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8

Great question. I've been thinking a lot about "confirmless deletes" because of a behavioral issue with models that is outlined here. In short, most users actually intend to delete an item when they initiate the interaction, so throwing up a traditional confirmation is annoying most of the time. I totally agree with Lauren's answer on the basic ...


5

My suggestion: Delete John Doe? You will lose his financing and payout information. [Cancel] [Delete] Make clear what action will occur. Use verbs in the text.


4

How critical/catastrophic would this operation be? Trivial: no prompt needed; rather, provide a simple undo button. Non critical or easily undone: prompt near the button, as to not annoy users too much and make them lose focus. Critical and can't be undone: centered in the page


4

Severity and recoverability of the action can help guide the style you use. Also the platform you're on. Platform standards also playing a role. Dialog vs. Undo This was discussed in the following Q&A. When dialogs vs. undos make sense: Deletion: Confirm or Undo? Which is the better option and why? Slide to Delete Gestures on mobile devices ...


3

Navigating as a side effect of some other action is not a good idea, I feel. Similar to pushing the user around... Why not show an empty Topic page where some stuff looks like it will look after approval, such as title and creator link (if any), while the content area (where posts will appear after approval) shows a message saying "Topic is waiting for ...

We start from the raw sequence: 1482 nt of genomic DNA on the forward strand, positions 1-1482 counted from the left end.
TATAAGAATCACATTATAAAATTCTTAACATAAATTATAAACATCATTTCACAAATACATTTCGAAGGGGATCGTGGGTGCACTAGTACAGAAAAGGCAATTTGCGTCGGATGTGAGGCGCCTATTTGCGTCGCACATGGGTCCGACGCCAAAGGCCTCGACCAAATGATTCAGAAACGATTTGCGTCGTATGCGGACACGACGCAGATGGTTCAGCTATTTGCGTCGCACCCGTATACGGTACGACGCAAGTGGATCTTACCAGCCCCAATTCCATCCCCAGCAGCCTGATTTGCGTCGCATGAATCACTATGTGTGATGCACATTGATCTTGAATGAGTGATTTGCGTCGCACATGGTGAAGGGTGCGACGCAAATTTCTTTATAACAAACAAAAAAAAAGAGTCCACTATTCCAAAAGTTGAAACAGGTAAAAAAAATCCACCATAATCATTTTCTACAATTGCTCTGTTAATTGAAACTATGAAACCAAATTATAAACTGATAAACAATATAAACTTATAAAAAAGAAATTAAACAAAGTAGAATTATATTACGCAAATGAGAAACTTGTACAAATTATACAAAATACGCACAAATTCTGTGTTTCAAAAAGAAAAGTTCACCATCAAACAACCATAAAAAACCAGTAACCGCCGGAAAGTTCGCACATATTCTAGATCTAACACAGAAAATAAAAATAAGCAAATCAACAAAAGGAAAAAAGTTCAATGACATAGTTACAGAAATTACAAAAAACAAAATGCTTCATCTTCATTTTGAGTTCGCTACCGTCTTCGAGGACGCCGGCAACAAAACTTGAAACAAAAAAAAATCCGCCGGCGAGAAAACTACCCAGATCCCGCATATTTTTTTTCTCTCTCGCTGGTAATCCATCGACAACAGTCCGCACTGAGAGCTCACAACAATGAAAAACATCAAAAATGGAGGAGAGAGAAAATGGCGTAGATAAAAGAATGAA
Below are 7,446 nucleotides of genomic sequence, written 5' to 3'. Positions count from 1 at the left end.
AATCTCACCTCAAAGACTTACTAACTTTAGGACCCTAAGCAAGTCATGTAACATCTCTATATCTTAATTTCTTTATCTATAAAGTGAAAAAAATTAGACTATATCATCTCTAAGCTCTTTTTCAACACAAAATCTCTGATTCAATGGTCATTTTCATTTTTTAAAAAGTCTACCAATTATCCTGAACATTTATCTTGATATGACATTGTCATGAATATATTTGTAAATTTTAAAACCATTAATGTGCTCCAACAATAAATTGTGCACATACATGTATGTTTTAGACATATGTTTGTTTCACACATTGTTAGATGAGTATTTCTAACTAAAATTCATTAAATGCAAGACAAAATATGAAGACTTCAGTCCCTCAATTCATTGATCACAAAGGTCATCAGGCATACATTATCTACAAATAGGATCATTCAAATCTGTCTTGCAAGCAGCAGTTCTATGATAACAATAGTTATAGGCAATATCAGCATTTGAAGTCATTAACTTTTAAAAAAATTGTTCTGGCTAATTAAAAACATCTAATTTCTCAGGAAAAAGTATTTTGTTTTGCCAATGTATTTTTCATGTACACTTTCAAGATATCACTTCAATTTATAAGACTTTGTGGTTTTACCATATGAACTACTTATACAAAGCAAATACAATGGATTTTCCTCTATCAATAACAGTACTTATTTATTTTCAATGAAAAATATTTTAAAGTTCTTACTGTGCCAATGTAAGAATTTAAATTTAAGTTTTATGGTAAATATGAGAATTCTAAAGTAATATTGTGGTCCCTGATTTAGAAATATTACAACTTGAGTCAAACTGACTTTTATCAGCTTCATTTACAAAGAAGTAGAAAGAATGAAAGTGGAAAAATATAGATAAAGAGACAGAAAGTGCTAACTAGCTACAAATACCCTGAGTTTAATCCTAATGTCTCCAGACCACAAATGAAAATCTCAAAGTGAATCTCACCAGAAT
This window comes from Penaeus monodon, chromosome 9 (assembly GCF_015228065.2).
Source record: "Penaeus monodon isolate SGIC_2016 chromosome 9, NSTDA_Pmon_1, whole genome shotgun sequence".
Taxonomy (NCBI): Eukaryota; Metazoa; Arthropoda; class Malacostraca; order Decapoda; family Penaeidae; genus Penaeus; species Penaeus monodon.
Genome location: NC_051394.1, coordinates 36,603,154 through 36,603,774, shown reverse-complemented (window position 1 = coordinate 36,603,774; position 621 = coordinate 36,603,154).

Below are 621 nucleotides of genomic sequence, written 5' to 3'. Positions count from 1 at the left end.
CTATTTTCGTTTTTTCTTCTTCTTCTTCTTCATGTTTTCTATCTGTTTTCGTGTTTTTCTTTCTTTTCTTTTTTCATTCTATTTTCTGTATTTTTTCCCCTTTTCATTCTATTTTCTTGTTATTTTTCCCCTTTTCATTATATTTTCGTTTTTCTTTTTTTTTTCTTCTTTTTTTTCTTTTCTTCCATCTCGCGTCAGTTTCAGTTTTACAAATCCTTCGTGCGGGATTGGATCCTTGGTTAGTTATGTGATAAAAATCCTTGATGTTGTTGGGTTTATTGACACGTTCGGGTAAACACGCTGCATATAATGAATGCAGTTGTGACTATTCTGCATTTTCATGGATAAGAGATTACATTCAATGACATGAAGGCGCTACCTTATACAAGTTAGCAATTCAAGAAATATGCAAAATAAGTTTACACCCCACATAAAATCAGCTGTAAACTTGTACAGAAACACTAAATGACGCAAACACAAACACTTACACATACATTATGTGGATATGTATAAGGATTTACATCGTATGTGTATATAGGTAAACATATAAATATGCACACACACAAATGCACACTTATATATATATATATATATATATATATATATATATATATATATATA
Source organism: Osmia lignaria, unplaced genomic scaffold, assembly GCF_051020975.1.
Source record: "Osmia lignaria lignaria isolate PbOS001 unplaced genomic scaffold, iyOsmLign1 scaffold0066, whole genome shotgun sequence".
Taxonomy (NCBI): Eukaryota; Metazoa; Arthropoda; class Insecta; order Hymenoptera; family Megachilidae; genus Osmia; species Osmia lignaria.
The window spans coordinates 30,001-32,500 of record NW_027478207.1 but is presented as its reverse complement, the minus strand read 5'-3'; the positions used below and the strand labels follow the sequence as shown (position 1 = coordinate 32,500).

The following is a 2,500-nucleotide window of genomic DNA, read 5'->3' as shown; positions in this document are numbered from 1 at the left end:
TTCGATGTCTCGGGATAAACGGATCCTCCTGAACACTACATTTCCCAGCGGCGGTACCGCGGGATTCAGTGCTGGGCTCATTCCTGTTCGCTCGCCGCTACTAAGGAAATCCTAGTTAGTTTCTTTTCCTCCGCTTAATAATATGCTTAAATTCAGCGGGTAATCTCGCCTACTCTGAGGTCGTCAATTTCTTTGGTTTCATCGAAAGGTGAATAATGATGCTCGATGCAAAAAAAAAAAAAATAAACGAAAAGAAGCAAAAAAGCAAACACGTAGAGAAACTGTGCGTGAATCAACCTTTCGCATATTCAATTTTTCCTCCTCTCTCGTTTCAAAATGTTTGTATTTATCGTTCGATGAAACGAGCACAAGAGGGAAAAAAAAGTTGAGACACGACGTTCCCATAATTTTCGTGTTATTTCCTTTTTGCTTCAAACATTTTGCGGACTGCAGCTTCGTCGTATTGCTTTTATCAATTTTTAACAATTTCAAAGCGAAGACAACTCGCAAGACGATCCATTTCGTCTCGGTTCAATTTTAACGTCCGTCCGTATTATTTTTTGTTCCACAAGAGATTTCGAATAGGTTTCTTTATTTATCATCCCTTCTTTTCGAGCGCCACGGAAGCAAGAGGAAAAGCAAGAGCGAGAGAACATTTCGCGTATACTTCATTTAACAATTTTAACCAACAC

2

Yes, I'd say you are correct. The standards are: let the user do what they want to do, but provide a way to undo let the user do what they want to do, but confirm before doing


2

The answer, not surprisingly, is "it depends on the app". (eg how catastrophic is the loss, is it recoverable, how familiar are users with the app, and other parameters that are specific to your application). But the good news is, you've already laid out the options very thoughtfully in order of progressive levels of disclosure, so you're 90% of the way ...


1

Loss of data is classified with the highest of severity when it comes to design issues. So only go with option 1 if you are 100% sure that the user will know what he is doing. Option 2 will lead to frustration. The last thing you want to tell your users is that an action may have negative consequences. They'll immediately hesitate, and wish that you'd ...


1

Allowing the user to confirm or cancel the deletion more closely to the Delete button provides better context, and a faster interaction. Fitts’s Law is a good reference for this question. Fitts’s Law “predicts that the time required to rapidly move to a target area is a function of the ratio between the distance to the target and the width of the target.” ...


1

Feedback If your entity creation process has "serious" implications for your users, and especially if it may involve them taking actions outside your app (booking a ticket somewhere, buying something and retrieving a tracking number), you may want to print a summary page where they get key information about how you identify the entity they've created and ...



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